Category Archives: What Others are Saying

Growing Jobs, One Auto Supplier at a Time

Last week, the U.S. Environmental Protection Agency (EPA) and the U.S. Department of Transportation (DOT) jointly announced new clean car standards that will benefit America’s economy and our environment.

The standards mean that by 2025 new cars on U.S. roads will average an unprecedented 54.5 miles per gallon.

Those same clean cars will also reduce the levels of dangerous climate pollution from auto emissions.  

Businesses in the auto supply chain are applauding.  According to Fred Keller, Chairman and CEO of Cascade Engineering

The new fuel economy requirements are an example of good regulation developed in the right way. By working with both industry and environmental interests, regulators were able to come up with standards that provide the right incentives and get the right results without putting an undue burden on industry. What’s more, the resulting incentives are positive, as they will encourage manufacturers to develop lighter-weight vehicles and reduce demand for fossil fuels. I recognize it is not always easy to develop regulation in this way, but this should serve as a model for how to do it effectively in the future.

Cascade Engineering has a growing automotive solutions group that focuses on acoustic insulators, chassis & powertrain components, and interior/exterior trim.  

Other companies are praising the new standards as well.

Nam Thai-Tang, Co-Founder and Executive Vice President of ALTe, said this:

ALTe applauds any effort to drive towards greater fuel efficiency in the transportation industry. We are encouraged by the new standards and expect that they will help companies like ours that are developing advance hybrid powertrain technologies for America’s vehicles. 

ALTe manufactures electric vehicle powertrains which are used to increase fuel efficiency and lower emissions.

The new clean car standards follow closely after the first-ever national standards for passenger vehicles, which applied to vehicles in model years 2012 to 2016.

The Administration says that, in total, its national program to improve fuel economy and reduce greenhouse gas emissions will save consumers more than $1.7 trillion at the gas pump and reduce U.S. oil consumption by 12 billion barrels.

A joint ACEEE-BlueGreen Alliance report found the standards also would create more than a half million jobs by 2030, including 50,000 jobs in auto manufacturing. (These projections are not surprising. Since the restructuring, auto companies have added 250,000 jobs.)

Fuel economy standards benefit American auto companies and the myriad of suppliers because they create certainty, establish the U.S. as leader in fuel efficiency, and provide incentives for innovation.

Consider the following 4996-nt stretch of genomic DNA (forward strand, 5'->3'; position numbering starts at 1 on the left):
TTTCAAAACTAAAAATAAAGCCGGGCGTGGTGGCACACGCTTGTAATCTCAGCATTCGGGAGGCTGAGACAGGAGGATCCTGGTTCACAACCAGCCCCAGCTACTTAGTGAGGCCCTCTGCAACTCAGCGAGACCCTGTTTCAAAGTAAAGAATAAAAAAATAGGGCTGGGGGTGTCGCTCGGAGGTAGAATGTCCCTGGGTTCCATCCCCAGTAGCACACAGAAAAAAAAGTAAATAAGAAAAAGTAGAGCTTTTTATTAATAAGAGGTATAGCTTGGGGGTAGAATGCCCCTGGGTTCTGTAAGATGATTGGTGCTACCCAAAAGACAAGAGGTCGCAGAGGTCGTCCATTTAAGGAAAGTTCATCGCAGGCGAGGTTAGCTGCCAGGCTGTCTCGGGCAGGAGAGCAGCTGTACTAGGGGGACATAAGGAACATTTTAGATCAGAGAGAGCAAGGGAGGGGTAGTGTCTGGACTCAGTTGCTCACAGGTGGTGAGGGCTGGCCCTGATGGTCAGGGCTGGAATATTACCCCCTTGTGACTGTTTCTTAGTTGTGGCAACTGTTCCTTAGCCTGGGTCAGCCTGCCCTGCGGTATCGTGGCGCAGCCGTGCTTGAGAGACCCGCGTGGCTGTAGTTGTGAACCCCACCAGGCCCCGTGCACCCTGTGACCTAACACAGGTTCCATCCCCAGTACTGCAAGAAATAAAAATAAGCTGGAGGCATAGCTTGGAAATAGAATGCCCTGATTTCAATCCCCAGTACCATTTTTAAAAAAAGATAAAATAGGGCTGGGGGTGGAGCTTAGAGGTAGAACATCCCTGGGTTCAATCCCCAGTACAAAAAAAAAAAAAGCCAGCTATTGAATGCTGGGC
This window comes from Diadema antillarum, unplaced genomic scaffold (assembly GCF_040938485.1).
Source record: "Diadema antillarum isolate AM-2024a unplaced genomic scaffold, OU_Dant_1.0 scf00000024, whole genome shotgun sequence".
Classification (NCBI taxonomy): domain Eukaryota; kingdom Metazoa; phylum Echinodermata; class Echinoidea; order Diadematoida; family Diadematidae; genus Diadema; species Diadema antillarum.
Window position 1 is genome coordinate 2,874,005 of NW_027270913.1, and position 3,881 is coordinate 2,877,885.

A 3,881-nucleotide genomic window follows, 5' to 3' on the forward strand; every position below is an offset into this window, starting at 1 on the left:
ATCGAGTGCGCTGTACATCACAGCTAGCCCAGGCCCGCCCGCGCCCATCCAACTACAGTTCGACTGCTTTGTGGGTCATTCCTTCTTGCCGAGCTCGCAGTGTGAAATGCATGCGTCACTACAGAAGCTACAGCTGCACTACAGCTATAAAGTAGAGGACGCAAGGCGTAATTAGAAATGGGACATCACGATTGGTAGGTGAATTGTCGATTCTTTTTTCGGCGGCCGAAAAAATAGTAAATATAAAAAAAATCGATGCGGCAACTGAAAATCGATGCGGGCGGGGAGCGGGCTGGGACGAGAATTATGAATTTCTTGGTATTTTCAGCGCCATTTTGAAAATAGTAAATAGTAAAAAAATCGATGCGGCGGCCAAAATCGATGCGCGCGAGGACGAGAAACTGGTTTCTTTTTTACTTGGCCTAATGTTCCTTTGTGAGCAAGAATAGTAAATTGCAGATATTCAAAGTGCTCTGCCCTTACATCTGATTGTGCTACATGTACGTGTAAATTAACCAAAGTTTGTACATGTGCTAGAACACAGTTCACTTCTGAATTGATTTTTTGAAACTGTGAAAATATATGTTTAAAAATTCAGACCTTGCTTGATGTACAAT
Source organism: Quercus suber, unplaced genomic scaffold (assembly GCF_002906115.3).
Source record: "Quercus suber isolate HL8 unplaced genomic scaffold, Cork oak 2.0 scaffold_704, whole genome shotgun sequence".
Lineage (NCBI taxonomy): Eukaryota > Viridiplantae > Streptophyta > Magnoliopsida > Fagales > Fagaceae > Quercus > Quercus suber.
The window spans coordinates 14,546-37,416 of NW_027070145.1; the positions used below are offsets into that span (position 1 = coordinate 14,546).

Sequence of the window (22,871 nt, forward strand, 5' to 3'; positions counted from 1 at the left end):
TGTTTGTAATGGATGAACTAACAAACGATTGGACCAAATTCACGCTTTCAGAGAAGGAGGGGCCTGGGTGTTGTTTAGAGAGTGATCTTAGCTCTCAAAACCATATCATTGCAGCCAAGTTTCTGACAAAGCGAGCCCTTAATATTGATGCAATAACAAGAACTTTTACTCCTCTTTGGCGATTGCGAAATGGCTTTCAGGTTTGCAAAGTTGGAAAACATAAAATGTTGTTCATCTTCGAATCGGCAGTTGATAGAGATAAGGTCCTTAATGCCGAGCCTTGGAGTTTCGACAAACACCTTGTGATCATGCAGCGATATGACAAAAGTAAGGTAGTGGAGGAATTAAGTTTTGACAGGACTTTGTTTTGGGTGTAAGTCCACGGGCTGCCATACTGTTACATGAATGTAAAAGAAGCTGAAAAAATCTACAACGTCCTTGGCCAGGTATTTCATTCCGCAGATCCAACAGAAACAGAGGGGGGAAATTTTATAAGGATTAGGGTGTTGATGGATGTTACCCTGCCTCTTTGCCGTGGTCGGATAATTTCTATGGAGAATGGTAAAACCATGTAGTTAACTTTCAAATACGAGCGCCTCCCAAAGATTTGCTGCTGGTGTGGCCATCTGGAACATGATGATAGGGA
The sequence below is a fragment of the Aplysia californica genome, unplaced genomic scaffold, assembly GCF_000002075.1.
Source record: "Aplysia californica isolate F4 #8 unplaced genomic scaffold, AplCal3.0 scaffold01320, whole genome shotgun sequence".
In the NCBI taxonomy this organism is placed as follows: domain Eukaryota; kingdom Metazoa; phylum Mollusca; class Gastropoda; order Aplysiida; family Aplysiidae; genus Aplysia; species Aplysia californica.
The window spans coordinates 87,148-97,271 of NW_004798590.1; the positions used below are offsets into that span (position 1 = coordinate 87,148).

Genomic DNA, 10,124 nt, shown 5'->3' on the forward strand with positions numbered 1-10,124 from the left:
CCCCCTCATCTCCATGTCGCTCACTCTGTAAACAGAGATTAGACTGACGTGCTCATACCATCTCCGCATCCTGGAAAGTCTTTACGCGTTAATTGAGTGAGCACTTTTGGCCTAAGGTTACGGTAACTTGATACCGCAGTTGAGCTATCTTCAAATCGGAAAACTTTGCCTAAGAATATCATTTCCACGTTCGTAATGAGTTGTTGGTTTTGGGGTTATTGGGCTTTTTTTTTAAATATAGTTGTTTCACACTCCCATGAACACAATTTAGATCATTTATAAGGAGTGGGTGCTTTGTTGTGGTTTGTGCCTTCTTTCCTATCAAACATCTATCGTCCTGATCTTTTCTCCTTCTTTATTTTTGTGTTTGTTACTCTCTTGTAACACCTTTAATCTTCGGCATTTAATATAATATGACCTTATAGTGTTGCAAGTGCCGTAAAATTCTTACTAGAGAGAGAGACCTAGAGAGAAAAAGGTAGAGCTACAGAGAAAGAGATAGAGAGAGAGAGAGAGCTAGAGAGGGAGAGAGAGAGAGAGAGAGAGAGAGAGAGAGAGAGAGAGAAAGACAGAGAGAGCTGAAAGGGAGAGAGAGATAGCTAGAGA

Unlike many other industries, the auto sector and its many suppliers can plan for the future knowing the regulatory playing field until 2025.

The new clean car standards stand as among the most progressive in the world, driving the U.S. to a leadership position in fuel-efficient vehicles and technologies–  and toward the opportunity to export everything from parts to final assembled vehicles. 

These rules reward innovation in every facet of auto technologies — from changes to traditional combustion engines such as new materials, electronics, engine re-design, and recirculation of exhaust gas to development of a new generation of electric vehicles, hybrid and fuel cell vehicles. 

Seifi Ghasemi is chairman and chief executive of Rockwood Holdings, the world’s largest producer of lithium and lithium compounds.

He responded to the announcement by noting that:

Rockwood believes that the US can be the world leader in a game-changing technological leap forward by making electric vehicles the cars of the future. 

Mr. Ghasemi further described how Rockwood is already expanding and adding jobs:

For the auto industry and battery makers to adopt this technology, they must have a secure and reliable supply of lithium compounds for advanced electric vehicles. To meet the need for these compounds, Rockwood recently invested more than $75 million in two expansion projects that expands the output of our Silver Peak, Nevada, and Kings Mountain, North Carolina, production facilities.  We expanded our Silver Peak site, which is the only US source of lithium raw materials, and we built and recently opened a state of the art battery grade lithium hydroxide manufacturing plant in Kings Mountain.  In addition, we completed a new Global Technical Center at Kings Mountain that will bring together engineers and scientists to perfect and commercialize advanced battery materials.  These investments provide several economic benefits, including the addition of more than 100 new manufacturing and research and development jobs.  These expansions also reinforce our long-term competitiveness in a vital, growing technology.

As the auto sector continues to demonstrate, strong environmental standards can work in concert with a vision for growth in industries across America.

Also posted in Cars and Pollution, Clean Air Act, Economics, Energy, Greenhouse Gas Emissions, Jobs, News, Policy | 1 Response, comments now closed

One Step Closer to Breathing Easier: We Reach a Key Deadline for Reducing Soot

Many of us have just returned from our last summer road trips over the Labor Day weekend, and now we're settling back into work. So here’s some good news for the unofficial start of fall:

We can all breathe a little easier knowing that the U.S. Environmental Protection Agency (EPA) is one step closer to finalizing new limits on soot.

The comment period on EPA’s proposal to strengthen the national limits on soot closed last Friday.

Soot — also known as particulate matter — is a deadly pollutant that contributes to asthma attacks, heart attacks, and a host of other respiratory problems.